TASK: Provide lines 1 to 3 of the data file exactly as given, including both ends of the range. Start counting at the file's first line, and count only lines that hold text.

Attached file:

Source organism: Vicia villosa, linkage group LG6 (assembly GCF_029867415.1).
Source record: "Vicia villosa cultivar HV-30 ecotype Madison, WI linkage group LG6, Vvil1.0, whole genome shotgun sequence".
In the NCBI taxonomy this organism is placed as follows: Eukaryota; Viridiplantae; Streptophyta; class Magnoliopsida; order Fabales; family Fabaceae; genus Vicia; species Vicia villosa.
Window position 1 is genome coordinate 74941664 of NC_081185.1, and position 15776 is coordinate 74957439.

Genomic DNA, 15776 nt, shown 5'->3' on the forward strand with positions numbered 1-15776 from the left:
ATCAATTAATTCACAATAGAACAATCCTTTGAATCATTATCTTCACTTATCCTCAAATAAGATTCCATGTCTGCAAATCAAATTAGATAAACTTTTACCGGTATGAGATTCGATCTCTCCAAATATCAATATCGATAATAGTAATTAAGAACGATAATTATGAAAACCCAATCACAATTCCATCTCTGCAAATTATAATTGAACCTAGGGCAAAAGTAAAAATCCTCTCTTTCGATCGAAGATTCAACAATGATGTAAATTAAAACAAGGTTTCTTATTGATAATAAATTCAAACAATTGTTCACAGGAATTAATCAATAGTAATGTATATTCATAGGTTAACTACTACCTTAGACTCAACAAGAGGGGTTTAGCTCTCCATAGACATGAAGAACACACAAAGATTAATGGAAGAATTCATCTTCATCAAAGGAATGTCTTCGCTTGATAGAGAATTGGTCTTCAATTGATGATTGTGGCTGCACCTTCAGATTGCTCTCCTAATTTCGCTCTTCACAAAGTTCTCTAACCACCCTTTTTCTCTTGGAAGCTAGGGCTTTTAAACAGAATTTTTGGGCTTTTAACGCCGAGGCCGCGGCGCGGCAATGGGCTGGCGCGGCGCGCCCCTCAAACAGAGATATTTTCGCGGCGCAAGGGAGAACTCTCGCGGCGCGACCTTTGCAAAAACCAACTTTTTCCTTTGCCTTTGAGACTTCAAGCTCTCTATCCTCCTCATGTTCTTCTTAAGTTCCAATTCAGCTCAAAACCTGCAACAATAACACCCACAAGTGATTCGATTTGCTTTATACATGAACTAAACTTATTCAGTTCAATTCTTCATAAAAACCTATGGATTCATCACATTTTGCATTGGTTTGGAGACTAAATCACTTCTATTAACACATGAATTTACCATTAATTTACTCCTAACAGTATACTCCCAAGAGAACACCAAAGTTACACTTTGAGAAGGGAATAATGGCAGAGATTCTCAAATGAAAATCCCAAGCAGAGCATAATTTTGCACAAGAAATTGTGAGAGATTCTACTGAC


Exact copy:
Source organism: Vicia villosa, linkage group LG6 (assembly GCF_029867415.1).
Source record: "Vicia villosa cultivar HV-30 ecotype Madison, WI linkage group LG6, Vvil1.0, whole genome shotgun sequence".
In the NCBI taxonomy this organism is placed as follows: Eukaryota; Viridiplantae; Streptophyta; class Magnoliopsida; order Fabales; family Fabaceae; genus Vicia; species Vicia villosa.